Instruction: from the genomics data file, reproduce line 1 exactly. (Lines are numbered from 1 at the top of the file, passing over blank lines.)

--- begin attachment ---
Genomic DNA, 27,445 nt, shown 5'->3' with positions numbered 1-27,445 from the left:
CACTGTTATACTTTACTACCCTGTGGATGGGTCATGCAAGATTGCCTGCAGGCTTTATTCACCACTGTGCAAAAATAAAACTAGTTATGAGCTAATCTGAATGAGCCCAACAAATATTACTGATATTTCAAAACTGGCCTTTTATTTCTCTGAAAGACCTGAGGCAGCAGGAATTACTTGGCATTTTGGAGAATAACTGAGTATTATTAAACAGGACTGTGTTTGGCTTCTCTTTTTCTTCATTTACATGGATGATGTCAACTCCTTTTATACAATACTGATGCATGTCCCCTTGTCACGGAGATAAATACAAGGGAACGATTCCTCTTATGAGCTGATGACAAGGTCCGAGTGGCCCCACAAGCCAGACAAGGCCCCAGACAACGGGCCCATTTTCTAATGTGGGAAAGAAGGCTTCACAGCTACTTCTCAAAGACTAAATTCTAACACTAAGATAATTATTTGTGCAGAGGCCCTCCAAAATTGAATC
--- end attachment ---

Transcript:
Genomic DNA, 27,445 nt, shown 5'->3' with positions numbered 1-27,445 from the left: